Singapore Companies
Published February 15, 2007

High-end homes in S'pore not overpriced: CapitaLand chief


PRICES for high-end homes in Singapore are not overdone compared with those in places like London, Hong Kong or parts of the US, given the strong demand from well-off foreigners, says CapitaLand Group president and CEO Liew Mun Leong.

Mr Liew: 'There are so many super-rich billionaires who can park US$10 million without consideration for return, any time'

'You must look at why people are coming here. There are so many super-rich billionaires who can park US$10 million without consideration for return, any time. And these are the people who create momentum for price rise.

'In terms of super-luxury homes, you cannot analyse it logically. You can only analyse it in terms of who are the buyers, what is the comparative pricing and why they're coming here. These are people who own five, six homes all over the world. To park US$10 million to $20 million in Singapore is very safe for them.'

Mr Liew argued that high-end homes in Singapore are not overpriced. Super high-end homes in London are trading at over 4,000 per square foot, or about S$12,000 - four times the $3,000 psf level for Singapore.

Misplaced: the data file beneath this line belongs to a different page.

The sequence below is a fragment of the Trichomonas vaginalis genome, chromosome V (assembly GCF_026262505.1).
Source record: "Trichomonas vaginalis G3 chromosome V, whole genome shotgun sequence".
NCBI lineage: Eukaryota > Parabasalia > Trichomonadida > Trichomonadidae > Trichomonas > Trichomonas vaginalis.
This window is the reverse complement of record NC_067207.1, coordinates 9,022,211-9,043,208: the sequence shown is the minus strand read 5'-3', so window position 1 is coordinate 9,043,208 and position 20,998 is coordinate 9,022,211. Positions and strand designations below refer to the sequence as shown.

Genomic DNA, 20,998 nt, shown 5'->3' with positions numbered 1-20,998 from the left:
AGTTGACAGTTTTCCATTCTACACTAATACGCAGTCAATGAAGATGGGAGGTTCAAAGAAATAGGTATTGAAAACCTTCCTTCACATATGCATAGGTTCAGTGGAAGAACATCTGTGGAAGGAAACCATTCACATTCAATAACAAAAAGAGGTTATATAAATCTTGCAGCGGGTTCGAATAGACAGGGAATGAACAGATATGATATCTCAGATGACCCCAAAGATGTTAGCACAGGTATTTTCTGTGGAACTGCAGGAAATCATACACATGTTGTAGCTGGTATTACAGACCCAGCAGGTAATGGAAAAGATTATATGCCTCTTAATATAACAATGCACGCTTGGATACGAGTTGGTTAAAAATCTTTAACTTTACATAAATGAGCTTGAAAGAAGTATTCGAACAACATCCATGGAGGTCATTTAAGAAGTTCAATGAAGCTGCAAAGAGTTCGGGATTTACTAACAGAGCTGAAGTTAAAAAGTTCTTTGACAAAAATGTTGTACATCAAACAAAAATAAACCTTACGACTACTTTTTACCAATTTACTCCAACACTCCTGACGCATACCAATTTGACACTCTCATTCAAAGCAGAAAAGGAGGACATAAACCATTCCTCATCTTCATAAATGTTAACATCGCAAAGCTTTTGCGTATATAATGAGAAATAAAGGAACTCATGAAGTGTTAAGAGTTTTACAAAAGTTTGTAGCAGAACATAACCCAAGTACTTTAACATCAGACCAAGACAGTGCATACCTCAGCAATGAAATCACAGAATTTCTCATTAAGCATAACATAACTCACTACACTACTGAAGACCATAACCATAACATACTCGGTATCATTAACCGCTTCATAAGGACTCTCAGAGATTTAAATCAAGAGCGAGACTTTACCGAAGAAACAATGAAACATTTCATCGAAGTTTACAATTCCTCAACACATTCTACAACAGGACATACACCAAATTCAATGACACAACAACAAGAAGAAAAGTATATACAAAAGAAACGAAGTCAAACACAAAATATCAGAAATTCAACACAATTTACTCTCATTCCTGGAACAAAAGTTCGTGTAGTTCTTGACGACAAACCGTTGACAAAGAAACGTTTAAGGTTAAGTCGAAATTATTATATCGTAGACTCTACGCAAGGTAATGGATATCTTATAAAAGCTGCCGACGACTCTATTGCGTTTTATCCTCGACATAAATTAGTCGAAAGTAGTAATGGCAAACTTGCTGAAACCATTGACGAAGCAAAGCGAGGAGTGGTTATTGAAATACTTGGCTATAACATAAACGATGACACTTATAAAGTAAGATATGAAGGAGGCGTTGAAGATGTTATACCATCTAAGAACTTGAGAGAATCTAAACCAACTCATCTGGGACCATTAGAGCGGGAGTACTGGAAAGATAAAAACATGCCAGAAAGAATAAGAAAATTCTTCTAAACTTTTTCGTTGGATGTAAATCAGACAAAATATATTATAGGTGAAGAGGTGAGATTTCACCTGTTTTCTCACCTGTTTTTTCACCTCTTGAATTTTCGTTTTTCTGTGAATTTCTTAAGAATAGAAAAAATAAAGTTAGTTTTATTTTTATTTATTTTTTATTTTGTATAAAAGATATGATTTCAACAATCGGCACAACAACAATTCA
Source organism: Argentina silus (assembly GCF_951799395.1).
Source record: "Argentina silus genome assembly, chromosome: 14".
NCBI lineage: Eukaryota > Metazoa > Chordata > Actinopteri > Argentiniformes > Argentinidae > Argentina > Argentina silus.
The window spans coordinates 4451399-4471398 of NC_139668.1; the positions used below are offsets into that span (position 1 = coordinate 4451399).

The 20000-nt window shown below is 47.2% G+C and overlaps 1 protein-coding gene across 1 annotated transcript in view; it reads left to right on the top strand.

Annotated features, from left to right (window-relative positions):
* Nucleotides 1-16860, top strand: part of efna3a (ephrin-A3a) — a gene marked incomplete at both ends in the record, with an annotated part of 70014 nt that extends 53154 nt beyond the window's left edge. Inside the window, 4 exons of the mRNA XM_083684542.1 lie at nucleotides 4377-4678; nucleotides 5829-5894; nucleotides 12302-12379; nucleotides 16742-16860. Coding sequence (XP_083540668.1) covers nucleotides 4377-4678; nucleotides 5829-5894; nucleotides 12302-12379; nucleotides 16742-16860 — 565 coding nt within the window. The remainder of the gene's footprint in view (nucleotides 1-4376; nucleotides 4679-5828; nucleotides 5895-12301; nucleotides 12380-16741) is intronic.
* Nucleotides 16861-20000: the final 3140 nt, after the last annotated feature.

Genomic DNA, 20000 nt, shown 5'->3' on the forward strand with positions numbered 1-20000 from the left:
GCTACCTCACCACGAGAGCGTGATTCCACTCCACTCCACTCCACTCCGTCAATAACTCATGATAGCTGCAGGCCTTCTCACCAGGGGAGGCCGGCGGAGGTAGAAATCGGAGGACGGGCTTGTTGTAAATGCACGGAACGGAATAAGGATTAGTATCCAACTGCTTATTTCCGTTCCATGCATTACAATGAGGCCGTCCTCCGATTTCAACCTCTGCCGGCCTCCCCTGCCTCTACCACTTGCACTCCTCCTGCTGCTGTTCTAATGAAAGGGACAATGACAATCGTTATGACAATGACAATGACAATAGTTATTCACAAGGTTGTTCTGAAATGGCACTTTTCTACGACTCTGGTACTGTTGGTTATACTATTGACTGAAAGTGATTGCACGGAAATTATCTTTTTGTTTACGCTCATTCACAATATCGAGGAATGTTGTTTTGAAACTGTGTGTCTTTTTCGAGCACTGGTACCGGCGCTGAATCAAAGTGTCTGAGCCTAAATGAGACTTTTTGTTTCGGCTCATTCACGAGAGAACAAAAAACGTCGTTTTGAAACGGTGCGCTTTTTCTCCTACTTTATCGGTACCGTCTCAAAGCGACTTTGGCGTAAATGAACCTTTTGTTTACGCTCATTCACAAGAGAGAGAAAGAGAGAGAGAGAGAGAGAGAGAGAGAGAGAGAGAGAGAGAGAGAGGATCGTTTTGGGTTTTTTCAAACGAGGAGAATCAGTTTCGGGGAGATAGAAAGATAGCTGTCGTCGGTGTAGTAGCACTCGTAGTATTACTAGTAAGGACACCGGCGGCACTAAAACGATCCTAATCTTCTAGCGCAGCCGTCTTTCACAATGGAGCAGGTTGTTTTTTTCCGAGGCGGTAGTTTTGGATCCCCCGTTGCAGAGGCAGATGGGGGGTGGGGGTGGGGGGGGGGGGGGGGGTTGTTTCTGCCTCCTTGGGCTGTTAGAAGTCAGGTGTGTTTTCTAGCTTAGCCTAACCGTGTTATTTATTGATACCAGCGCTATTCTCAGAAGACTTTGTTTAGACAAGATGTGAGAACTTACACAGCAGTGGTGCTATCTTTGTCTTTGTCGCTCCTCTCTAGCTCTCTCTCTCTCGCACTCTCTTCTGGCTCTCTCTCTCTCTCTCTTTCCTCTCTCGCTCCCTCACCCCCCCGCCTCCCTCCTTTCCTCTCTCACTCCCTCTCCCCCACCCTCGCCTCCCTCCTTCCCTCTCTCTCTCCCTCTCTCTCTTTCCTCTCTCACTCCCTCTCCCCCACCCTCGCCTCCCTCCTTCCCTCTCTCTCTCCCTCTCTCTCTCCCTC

'If you look at Hong Kong, Sun Hung Kai has bought a piece of land with a land cost of about $9,000 psf per plot ratio. It will have to sell at something like $13,000 to $15,000 psf. Still four times more than us.'

In the US market, high-end homes are selling at about US$4,000 psf, he said.

The group yesterday reiterated its plans to have 10 real estate investment trusts (Reits) by 2010. It already has five Reits under its belt and earlier this week announced it will take a 13 per cent stake in a Japanese rental apartment Reit called BLife.

In addition, it has a stake in Hong Kong's Link Reit. The group is being highly sought after as a partner for parties keen on listing Reits, Mr Liew said.

'We want to be selective. We want to make sure we have the right assets, right jurisdictions and right partnerships,' he added.

Mr Liew said potential markets for future Reits by the group would include China, India and Malaysia, while the group's strategy would be to list China Reits onshore as soon as this is allowed, 'so there is a share of participation by the local community'.

Mr Liew indicated that when expanding into a completely new overseas market CapitaLand will tend to venture into serviced apartments first, followed by residential, retail and offices.

'The best way to understand a new market is through serviced apartments. That's why serviced apartments is a business we will never sell - unless you give me a bombshell price,' he said.